33. 33. I have an old Linux port for my SoC, how hard it would be to upstream this ? With Device Tree support, the directory : arch/arm/mach-mysoc/ Will only contain only very specific SoC code like SMP or special init code. And in ARM64, these directories are gone forever ! But where did the code go ?
  34. 34. I have an old Linux port for my SoC, how hard it would be to upstream this ? In Device Tree, yes, but also in the linux subsystems directories like : drivers/irqchip : for IRQ controller support drivers/clocksource : for Tick and Clock source support drivers/clk : For system clocks management drivers/pinctrl : For pads, pins configuration and mux drivers/reset : For internal reset lines control … All these coordinated by the device-tree nodes interconnections.
  35. 35. I have an old Linux port for my SoC, how hard it would be to upstream this ? But, will it be hard ? Yes But you can have help, by using : ● Trainings (Linux Foundation, Free Electrons, …) ● Linux Experts (BayLibre, Free Electrons, Pengutronix, …) ● Working with the community as Greg KH explains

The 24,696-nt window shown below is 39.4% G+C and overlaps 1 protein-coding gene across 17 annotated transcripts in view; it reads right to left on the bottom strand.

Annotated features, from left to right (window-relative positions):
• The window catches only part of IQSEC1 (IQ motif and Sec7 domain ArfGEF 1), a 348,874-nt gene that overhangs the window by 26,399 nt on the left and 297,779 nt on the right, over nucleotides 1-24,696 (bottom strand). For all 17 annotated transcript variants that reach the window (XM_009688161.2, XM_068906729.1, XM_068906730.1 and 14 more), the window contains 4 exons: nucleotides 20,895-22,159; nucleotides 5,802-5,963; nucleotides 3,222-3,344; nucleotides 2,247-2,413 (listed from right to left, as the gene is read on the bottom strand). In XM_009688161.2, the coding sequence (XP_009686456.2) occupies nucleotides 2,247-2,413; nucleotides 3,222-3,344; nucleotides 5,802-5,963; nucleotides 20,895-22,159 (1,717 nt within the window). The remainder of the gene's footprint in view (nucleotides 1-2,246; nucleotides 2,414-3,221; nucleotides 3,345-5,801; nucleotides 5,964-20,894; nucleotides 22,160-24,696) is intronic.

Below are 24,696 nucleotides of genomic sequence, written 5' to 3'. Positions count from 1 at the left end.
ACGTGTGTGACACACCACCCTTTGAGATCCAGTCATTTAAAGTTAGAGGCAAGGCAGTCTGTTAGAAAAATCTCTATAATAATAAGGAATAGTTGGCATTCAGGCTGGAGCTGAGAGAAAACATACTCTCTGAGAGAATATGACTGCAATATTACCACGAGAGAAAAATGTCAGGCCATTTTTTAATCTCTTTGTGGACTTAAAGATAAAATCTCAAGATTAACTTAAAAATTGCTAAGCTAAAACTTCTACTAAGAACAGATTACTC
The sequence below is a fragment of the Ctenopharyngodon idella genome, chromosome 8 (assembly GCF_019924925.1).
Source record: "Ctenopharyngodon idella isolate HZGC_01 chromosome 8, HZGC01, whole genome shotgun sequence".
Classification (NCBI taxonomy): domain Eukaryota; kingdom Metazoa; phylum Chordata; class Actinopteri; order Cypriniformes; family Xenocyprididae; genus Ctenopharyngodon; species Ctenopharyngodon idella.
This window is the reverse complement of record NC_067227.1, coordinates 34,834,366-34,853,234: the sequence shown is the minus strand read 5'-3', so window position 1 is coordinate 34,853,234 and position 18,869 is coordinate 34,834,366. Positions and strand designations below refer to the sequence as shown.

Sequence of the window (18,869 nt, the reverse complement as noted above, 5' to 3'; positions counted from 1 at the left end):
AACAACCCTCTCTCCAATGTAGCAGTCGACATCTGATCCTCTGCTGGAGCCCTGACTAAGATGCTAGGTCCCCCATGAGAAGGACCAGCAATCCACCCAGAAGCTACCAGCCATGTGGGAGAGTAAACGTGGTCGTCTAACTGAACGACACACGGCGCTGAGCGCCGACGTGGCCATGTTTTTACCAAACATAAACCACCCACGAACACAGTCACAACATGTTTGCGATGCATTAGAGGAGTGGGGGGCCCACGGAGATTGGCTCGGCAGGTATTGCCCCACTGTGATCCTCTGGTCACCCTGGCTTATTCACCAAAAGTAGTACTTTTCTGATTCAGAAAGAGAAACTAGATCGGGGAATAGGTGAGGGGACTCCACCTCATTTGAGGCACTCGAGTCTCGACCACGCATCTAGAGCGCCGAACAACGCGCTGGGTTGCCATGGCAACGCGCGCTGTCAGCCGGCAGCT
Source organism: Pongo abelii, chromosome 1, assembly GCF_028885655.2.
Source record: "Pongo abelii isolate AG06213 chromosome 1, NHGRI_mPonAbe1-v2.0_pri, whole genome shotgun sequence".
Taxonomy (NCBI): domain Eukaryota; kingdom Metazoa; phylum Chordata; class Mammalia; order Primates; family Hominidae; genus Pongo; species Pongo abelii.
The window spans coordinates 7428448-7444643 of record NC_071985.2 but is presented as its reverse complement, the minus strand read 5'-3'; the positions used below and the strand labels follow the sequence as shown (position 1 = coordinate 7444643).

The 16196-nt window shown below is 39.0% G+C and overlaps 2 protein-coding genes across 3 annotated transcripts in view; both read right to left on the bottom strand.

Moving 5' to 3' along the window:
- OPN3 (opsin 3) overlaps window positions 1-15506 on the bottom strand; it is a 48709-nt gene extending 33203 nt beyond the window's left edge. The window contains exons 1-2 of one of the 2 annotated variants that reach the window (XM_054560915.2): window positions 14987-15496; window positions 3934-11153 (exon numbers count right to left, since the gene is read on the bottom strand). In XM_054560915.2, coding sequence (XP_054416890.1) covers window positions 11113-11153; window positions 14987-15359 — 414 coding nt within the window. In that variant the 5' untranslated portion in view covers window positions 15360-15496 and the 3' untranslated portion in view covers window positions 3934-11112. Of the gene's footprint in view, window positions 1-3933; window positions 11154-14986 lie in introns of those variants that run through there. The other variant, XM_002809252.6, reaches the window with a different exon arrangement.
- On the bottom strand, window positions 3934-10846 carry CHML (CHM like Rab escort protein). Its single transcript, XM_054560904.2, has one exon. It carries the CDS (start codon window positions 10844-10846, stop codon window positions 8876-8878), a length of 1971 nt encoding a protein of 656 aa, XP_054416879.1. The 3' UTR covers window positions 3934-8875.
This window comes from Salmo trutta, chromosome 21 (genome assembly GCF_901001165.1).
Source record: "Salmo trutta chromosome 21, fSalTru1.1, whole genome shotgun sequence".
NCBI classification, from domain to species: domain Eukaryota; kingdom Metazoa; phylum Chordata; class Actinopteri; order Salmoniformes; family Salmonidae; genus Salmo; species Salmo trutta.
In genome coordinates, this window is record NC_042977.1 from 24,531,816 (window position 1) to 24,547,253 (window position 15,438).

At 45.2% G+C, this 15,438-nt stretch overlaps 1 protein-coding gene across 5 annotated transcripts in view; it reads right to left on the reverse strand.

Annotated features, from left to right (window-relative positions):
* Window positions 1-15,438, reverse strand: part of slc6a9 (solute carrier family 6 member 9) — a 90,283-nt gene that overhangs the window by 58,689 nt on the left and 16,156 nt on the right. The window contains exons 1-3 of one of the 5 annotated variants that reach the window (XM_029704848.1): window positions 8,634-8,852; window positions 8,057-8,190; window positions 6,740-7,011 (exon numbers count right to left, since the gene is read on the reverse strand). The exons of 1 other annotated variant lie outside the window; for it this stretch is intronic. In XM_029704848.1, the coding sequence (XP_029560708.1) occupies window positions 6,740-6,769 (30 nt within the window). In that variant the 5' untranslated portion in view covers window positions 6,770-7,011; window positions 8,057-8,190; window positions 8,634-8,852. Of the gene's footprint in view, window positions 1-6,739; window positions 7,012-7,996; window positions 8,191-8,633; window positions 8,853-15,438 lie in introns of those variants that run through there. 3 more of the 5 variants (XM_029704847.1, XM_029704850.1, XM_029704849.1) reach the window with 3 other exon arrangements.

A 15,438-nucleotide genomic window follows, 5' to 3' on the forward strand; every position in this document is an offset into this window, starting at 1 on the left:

36. 36. What about the benefits ? Question 7
  37. 37. What about the benefits ? ● Increase in Code quality ○ External review can make the code better ● Minimize Code maintenance cost ○ At least for far less than off-tree ● Enable faster rebase and testing effort ● Clear and Open Software Strategy ○ No more obscure and non-reviewed dirty code ● Customer fidelity over well maintain codebase ● A good way to promote the company within the technical sphere ○ Could also make talented developers work for you
  38. 38. What about the benefits ? ● Money Yes, it will minimize long term R&D costs !
  39. 39. Ressources about mainlining http://elinux.org/Kernel_Mainlining ● talks ● best practices https://ltsi.linuxfoundation.org/what-is-ltsi/advantages-upstream-alignment ● “Marketing” Advantages